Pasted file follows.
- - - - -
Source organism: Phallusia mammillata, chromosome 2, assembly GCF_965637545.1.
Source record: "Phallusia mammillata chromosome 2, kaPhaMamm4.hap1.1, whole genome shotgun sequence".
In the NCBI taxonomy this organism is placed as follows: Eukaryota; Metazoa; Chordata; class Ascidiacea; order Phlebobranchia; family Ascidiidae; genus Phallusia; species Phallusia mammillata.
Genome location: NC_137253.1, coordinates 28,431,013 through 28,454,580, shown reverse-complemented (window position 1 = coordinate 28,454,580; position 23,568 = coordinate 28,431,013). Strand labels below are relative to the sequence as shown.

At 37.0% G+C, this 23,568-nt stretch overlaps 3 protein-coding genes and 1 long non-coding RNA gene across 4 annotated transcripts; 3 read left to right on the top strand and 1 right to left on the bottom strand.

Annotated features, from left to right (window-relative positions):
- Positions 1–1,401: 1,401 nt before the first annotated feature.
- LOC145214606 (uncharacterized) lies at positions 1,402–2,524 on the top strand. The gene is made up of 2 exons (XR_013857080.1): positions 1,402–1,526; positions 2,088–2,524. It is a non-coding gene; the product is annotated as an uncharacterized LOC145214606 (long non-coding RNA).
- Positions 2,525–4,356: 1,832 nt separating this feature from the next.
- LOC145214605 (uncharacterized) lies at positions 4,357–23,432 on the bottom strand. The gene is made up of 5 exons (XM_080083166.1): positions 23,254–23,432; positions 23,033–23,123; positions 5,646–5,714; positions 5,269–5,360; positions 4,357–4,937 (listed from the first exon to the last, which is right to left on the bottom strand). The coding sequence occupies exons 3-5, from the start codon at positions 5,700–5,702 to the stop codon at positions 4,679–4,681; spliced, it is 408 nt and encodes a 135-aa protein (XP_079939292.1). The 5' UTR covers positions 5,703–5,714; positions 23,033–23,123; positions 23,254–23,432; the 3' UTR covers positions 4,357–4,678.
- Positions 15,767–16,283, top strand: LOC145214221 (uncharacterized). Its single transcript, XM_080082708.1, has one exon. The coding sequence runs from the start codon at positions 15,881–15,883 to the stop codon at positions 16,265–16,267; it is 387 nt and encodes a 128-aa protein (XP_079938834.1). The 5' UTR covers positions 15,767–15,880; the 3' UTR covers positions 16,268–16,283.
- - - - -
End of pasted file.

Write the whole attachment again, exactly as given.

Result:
Source organism: Phallusia mammillata, chromosome 2, assembly GCF_965637545.1.
Source record: "Phallusia mammillata chromosome 2, kaPhaMamm4.hap1.1, whole genome shotgun sequence".
In the NCBI taxonomy this organism is placed as follows: Eukaryota; Metazoa; Chordata; class Ascidiacea; order Phlebobranchia; family Ascidiidae; genus Phallusia; species Phallusia mammillata.
Genome location: NC_137253.1, coordinates 28,431,013 through 28,454,580, shown reverse-complemented (window position 1 = coordinate 28,454,580; position 23,568 = coordinate 28,431,013). Strand labels below are relative to the sequence as shown.

At 37.0% G+C, this 23,568-nt stretch overlaps 3 protein-coding genes and 1 long non-coding RNA gene across 4 annotated transcripts; 3 read left to right on the top strand and 1 right to left on the bottom strand.

Annotated features, from left to right (window-relative positions):
- Positions 1–1,401: 1,401 nt before the first annotated feature.
- LOC145214606 (uncharacterized) lies at positions 1,402–2,524 on the top strand. The gene is made up of 2 exons (XR_013857080.1): positions 1,402–1,526; positions 2,088–2,524. It is a non-coding gene; the product is annotated as an uncharacterized LOC145214606 (long non-coding RNA).
- Positions 2,525–4,356: 1,832 nt separating this feature from the next.
- LOC145214605 (uncharacterized) lies at positions 4,357–23,432 on the bottom strand. The gene is made up of 5 exons (XM_080083166.1): positions 23,254–23,432; positions 23,033–23,123; positions 5,646–5,714; positions 5,269–5,360; positions 4,357–4,937 (listed from the first exon to the last, which is right to left on the bottom strand). The coding sequence occupies exons 3-5, from the start codon at positions 5,700–5,702 to the stop codon at positions 4,679–4,681; spliced, it is 408 nt and encodes a 135-aa protein (XP_079939292.1). The 5' UTR covers positions 5,703–5,714; positions 23,033–23,123; positions 23,254–23,432; the 3' UTR covers positions 4,357–4,678.
- Positions 15,767–16,283, top strand: LOC145214221 (uncharacterized). Its single transcript, XM_080082708.1, has one exon. The coding sequence runs from the start codon at positions 15,881–15,883 to the stop codon at positions 16,265–16,267; it is 387 nt and encodes a 128-aa protein (XP_079938834.1). The 5' UTR covers positions 15,767–15,880; the 3' UTR covers positions 16,268–16,283.